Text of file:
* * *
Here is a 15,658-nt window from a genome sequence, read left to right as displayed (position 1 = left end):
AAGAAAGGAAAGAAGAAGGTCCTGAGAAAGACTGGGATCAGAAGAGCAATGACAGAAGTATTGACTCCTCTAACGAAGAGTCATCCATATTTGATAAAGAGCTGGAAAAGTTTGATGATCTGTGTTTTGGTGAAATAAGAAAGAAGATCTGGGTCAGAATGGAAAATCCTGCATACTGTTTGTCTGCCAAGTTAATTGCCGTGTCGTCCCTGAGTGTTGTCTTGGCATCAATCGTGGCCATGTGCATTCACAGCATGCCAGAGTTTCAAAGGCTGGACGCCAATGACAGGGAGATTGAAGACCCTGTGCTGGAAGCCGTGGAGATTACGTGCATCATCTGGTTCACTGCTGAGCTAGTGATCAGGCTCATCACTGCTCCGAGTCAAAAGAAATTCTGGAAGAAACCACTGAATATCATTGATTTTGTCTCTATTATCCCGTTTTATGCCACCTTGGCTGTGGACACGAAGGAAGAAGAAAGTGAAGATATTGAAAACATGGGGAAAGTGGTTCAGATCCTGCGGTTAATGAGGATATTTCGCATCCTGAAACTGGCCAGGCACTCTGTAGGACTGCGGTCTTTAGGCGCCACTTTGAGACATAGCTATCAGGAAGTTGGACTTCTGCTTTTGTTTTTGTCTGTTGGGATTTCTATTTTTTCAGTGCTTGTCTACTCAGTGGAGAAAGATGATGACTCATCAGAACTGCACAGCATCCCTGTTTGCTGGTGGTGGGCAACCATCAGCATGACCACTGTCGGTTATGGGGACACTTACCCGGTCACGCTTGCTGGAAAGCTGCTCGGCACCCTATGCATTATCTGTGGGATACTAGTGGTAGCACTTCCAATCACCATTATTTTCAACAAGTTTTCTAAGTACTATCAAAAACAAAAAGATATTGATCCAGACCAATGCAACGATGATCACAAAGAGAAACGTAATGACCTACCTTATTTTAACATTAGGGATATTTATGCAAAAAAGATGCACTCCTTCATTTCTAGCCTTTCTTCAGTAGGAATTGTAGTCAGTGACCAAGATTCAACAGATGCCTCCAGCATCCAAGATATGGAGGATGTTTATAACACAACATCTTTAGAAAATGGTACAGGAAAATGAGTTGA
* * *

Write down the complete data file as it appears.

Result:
Here is a 15,658-nt window from a genome sequence, read left to right as displayed (position 1 = left end):
AAGAAAGGAAAGAAGAAGGTCCTGAGAAAGACTGGGATCAGAAGAGCAATGACAGAAGTATTGACTCCTCTAACGAAGAGTCATCCATATTTGATAAAGAGCTGGAAAAGTTTGATGATCTGTGTTTTGGTGAAATAAGAAAGAAGATCTGGGTCAGAATGGAAAATCCTGCATACTGTTTGTCTGCCAAGTTAATTGCCGTGTCGTCCCTGAGTGTTGTCTTGGCATCAATCGTGGCCATGTGCATTCACAGCATGCCAGAGTTTCAAAGGCTGGACGCCAATGACAGGGAGATTGAAGACCCTGTGCTGGAAGCCGTGGAGATTACGTGCATCATCTGGTTCACTGCTGAGCTAGTGATCAGGCTCATCACTGCTCCGAGTCAAAAGAAATTCTGGAAGAAACCACTGAATATCATTGATTTTGTCTCTATTATCCCGTTTTATGCCACCTTGGCTGTGGACACGAAGGAAGAAGAAAGTGAAGATATTGAAAACATGGGGAAAGTGGTTCAGATCCTGCGGTTAATGAGGATATTTCGCATCCTGAAACTGGCCAGGCACTCTGTAGGACTGCGGTCTTTAGGCGCCACTTTGAGACATAGCTATCAGGAAGTTGGACTTCTGCTTTTGTTTTTGTCTGTTGGGATTTCTATTTTTTCAGTGCTTGTCTACTCAGTGGAGAAAGATGATGACTCATCAGAACTGCACAGCATCCCTGTTTGCTGGTGGTGGGCAACCATCAGCATGACCACTGTCGGTTATGGGGACACTTACCCGGTCACGCTTGCTGGAAAGCTGCTCGGCACCCTATGCATTATCTGTGGGATACTAGTGGTAGCACTTCCAATCACCATTATTTTCAACAAGTTTTCTAAGTACTATCAAAAACAAAAAGATATTGATCCAGACCAATGCAACGATGATCACAAAGAGAAACGTAATGACCTACCTTATTTTAACATTAGGGATATTTATGCAAAAAAGATGCACTCCTTCATTTCTAGCCTTTCTTCAGTAGGAATTGTAGTCAGTGACCAAGATTCAACAGATGCCTCCAGCATCCAAGATATGGAGGATGTTTATAACACAACATCTTTAGAAAATGGTACAGGAAAATGAGTTGA